Several years back, organizations didn’t even think about users signing up for their own applications and tools. The fact that each application required access to resources that were beyond their control kept this problem bottled up. Storage, compute, and network configurations were all IT’s domain and so IT needed to be consulted before a new installation could take place.
Now however, users can simply enter their credit card number into an easy-to-use portal and almost instantly have a usable product. This may be a well-established application, one with security that surpasses your own data center. However, it could also be an application hosted in someone’s basement, a person who thinks “Security by Obscurity” is adequate protection.
Taken to the extreme, users could even spin up their own infrastructure to support nearly any in-house developed application!
Why do users feel the need to strike out on their own in search of applications?
IT departments are their own worst enemy. Long processes and hardline stances on policies discourage interaction. As a result, employees don’t communicate with their IT departments. To move faster and with less restriction, they create silos that contain their own internal experts who help them with IT problems. The responsibility rests on IT departments to bridge the gap, but many aren’t up to the task.
As organizations grow, the number of applications that lurk in the shadows can balloon quickly. Traditional IT methods are not fast enough to keep up.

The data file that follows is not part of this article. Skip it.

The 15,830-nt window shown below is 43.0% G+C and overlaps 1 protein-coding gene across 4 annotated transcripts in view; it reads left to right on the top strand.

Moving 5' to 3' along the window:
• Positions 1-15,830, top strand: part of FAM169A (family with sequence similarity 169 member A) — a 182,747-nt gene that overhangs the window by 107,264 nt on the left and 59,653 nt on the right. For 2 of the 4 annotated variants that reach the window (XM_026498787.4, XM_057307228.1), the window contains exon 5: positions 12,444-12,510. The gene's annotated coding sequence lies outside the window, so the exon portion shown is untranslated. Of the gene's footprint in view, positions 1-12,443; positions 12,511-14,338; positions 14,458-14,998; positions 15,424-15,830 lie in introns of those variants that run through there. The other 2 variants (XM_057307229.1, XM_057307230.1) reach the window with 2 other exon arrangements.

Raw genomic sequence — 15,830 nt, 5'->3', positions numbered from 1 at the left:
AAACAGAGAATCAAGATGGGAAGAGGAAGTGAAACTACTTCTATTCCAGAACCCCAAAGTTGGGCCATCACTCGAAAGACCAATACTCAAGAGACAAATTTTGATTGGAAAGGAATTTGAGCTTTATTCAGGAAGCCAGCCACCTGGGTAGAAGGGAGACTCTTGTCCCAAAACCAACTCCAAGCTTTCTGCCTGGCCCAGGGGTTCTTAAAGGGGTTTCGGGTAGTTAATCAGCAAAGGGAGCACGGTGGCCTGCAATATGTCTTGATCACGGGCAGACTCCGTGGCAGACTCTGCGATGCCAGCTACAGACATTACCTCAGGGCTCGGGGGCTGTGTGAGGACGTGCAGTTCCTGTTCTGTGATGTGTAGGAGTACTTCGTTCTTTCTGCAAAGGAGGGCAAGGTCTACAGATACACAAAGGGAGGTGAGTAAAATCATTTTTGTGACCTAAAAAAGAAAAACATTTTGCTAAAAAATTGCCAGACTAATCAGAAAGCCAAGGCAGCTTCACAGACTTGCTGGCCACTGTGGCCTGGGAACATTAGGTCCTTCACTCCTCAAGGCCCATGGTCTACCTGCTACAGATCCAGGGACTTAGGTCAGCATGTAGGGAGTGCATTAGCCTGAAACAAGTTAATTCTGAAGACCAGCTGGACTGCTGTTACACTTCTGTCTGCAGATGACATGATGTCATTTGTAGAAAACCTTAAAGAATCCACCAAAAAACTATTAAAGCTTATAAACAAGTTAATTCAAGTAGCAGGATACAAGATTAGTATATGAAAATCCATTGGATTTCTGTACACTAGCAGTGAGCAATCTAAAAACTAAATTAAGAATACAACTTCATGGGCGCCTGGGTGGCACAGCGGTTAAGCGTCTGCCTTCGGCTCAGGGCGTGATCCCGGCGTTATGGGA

So, what can be done?
IT departments need to reposition themselves.
Employees aren’t subverting the department out of malice, they just want to meet their goals. Instead of being a barrier for employees, they need to create value. IT departments should be there to help.
Change needs to happen to adapt to cloud use. While the process can be difficult, IT personnel need to monitor unsanctioned cloud use, address it with employees, and then listen to their responses. Approval processes need to become faster and more flexible. And finally, steps should be taken to ensure that these lines of communication remain open.
Cloud Access Security Broker (CASB)
One way to monitor what cloud-based apps, both sanctioned and not sanctioned are in use, is to deploy a Cloud Access Security Broker (CASB) solution. Cloud access security brokers (CASB) are on-premises or cloud-hosted software that sit between cloud service consumers and cloud service providers to enforce security, compliance, and governance policies for cloud applications.
Technologies for monitoring and controlling unsanctioned cloud use can be applied, but trying to shut down SaaS entirely isn’t feasible. IT departments should use Shadow IT monitoring to learn more about how to deliver value to each department and evolve with employees’ needs. Reverting back to “business as usual” is the easy thing to do, but it’s also risky. When IT departments lose touch with employees, they are complicit in creating security risks inherent in Shadow IT.
Do you have Shadow IT in your organization? How do you locate it and how do you manage unsanctioned apps?
Author Bio: Joe Goldberg is the Senior Cloud Program manager at CCSI. Over the past 15+ years, Joe has helped companies to design, build out, and optimize their network and data center infrastructure. As a result of his efforts, major gains in ROI have been realized through virtualization, WAN implementation, core network redesigns, and the adoption of cloud services. Joe is also ITIL certified.